The farm where we pick doesn’t spray any chemicals. So that field of weeds with the farm in the distance is actually the strawberry patch. It’s fun hunting for the berries among daisies and wheat. Plus, when the kids get bored of picking strawberries, they pick the flowers.

Strawberry Picking 4

Strawberry Picking 9Strawberry Picking 2Strawberry Picking 7Strawberry Picking 8

Blueberries for SalConicindentally we read Blueberries for Sal by Robert McCloskey this week, a sweet little storybook about a girl who puts more blueberries in her mouth than in the bucket. That was our theme, too. But we did come away with enough for eating and freezing, and I have big plans to return so I can get more for jam and strawberry cordial (more on that to come in later days).

Enough procrastinating on the dish-washing and strawberry-hulling. And if you hear an explosion, that’s my making-rhubarb-sauce-in-the-pressure-cooker experiment gone awry. Wish me luck!

I Love Spring!

Baseball artist book

As I type this, I am sitting outside, precariously balancing my laptop upon my knees with the sun shining in my face. I love spring. And it has finally come to eastern Pennsylvania.

Today will mark the third day in a row I’ve spent all day digging in the dirt. I love spring. And I love digging in the dirt.

Something about it renews me, makes me feel better after a long winter of being cold and shut in without only grays and whites outside. My husband begs for these days to come by mid-February, because apparently I’m much easier to deal with after I’ve had my hands in the dirt.

True, indeed. Everything is okay in the spring. It doesn’t matter than my 5-year-old just dumped my coffee all over the table because we’re outside and I love spring. It doesn’t matter that my 1-year-old had jelly all down the front of his shirt after wrestling a PB&J sandwich. He went on to play in the yard until he covered the jelly with dirt. That’s okay because it’s spring and you’re supposed to get dirty.

As kids we used to measure a day by how much dirt we got in the folds of our necks. A good day equaled lots of dirt in creases you didn’t even know you had.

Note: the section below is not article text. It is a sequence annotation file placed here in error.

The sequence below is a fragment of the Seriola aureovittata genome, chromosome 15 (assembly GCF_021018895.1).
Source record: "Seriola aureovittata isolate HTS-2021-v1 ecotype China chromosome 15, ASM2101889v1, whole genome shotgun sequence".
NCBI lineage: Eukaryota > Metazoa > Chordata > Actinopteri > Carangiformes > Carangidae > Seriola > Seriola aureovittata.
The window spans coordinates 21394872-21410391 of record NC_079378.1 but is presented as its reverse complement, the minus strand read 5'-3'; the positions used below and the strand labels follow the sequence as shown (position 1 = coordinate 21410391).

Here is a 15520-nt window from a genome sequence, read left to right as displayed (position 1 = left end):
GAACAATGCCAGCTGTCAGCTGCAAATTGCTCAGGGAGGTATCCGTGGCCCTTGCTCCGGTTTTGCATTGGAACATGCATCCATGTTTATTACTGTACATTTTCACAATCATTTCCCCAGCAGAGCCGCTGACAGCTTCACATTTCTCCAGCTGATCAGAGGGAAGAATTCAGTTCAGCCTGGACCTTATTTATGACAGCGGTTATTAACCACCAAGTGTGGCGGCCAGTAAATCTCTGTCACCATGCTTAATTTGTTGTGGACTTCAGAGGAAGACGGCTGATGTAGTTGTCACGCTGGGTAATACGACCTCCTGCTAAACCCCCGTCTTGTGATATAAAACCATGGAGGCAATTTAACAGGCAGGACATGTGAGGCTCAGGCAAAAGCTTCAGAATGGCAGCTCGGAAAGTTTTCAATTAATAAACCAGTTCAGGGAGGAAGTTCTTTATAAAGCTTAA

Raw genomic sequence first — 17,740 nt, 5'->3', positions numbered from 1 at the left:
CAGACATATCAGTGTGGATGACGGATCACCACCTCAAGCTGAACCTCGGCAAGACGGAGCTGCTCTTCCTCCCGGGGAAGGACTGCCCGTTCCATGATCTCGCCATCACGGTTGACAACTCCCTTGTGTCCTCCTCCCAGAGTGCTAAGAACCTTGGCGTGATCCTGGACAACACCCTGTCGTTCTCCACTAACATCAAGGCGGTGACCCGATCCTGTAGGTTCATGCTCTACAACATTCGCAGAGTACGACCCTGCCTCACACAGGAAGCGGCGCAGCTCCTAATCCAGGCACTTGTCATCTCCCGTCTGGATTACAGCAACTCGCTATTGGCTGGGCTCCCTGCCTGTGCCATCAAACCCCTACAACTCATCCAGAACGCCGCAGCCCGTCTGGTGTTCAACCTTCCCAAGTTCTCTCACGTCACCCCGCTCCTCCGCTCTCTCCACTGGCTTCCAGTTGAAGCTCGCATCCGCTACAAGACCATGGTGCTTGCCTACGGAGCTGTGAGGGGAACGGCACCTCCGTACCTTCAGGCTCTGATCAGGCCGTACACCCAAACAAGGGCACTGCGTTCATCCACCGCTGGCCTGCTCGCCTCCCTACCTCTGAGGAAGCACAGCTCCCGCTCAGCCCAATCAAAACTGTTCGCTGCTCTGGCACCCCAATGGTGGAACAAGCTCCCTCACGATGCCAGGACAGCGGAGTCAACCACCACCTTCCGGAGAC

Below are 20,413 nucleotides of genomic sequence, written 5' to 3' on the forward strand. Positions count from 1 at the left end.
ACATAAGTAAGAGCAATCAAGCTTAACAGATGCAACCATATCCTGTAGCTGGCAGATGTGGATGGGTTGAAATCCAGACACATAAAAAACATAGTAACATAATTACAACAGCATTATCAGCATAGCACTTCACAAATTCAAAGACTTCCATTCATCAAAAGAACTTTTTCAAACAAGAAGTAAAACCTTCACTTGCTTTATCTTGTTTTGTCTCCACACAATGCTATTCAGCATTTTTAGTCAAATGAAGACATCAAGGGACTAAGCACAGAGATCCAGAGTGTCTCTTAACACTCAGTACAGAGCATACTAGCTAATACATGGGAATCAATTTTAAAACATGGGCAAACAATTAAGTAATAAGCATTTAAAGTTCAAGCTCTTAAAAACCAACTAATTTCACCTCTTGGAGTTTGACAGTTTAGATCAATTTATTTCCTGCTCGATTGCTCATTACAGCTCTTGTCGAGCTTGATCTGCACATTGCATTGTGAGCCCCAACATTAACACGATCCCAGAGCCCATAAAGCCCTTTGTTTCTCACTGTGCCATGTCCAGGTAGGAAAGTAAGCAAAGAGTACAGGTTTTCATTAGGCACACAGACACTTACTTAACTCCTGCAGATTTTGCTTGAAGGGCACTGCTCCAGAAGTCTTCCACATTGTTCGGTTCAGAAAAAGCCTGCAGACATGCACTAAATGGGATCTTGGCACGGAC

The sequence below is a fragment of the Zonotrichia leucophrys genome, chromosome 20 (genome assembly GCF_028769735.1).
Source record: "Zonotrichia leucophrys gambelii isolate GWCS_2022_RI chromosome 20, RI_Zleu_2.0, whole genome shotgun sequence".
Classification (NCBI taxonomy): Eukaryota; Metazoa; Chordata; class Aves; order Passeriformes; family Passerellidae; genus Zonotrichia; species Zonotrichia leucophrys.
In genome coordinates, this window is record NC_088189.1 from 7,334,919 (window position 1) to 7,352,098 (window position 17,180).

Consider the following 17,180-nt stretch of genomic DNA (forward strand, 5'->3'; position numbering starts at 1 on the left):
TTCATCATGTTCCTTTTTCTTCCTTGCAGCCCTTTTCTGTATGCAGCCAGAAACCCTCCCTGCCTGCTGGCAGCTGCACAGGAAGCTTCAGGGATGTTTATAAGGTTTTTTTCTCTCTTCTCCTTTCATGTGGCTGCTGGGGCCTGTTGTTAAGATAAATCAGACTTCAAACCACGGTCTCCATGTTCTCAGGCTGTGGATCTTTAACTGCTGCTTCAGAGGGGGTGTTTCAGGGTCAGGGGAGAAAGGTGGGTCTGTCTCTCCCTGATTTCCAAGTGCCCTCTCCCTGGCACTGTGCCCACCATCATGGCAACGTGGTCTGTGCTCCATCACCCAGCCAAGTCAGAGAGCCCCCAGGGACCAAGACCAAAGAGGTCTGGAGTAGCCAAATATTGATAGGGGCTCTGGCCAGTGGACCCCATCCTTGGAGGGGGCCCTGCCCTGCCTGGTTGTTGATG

I’ll be digging my new veggie patch today and planting some lettuce, spinach and Swiss chard. Nothing is as beautiful as a patch of freshly dug and then raked soil. It’s so even and perfect. Okay, so maybe the little curly heads of peas popping through the soil are even better, but I won’t see that loveliness for another 7 to 10 days, weather permitting, according to package directions.

Off I go to dig in the dirt like a happy little mole, but I leave you with these pictures of the artist book gifts I made for last weekend’s birthday parties. The little artists loved the books and I think they turned out well.

The owner of the green and orange book with cat pockets likes the Lyra Ferby pencils, which are short and fat, so I made two rows of pencil pockets. The are great colored pencils, by the way, if you haven’t tried them.

Cat artist book

The outside of this book.

Cat artist book outside

I never located any Red Sox or Phillies fabric for the pockets on the baseball artist book, but I like the way the ticking looks like an old-time baseball uniform. I’m sure that’s lost of its 5-year-old owner.

Of course, an hour before I left for the party I realized it really needed a baseball team patch on the front. A thought for the next project, and the project after, that I’ll be pondering as I dig in the dirt.

Baseball artist book outside

I love spring.

A Toast To Spring

Toast To Spring Opener

Raise your glass to spring! The first day of spring was on Thursday and now it’s Easter (already!). Time to look forward to planting seeds and being outside 15 hours a day.

To help you with your toast, I have a wonderful Peach Wine recipe that’ll give you a taste of the summer to come.

Recipe:Toast To Spring Wine Making

Add 15 to 20 ounces peaches in simple syrup to any white wine. Refrigerate for 24 to 48 hours. Drink. Yum!

In summer I freeze peaches in simple syrup (sugar boiled with water). Adding the peaches to the wine gives it a sweetness and a reminder of all the good fruits and veggies to come. If you don’t have frozen peaches in your fridge, I’m sure canned peaches in light syrup will work just as well.

Toast to Spring CookiesEnjoy the day!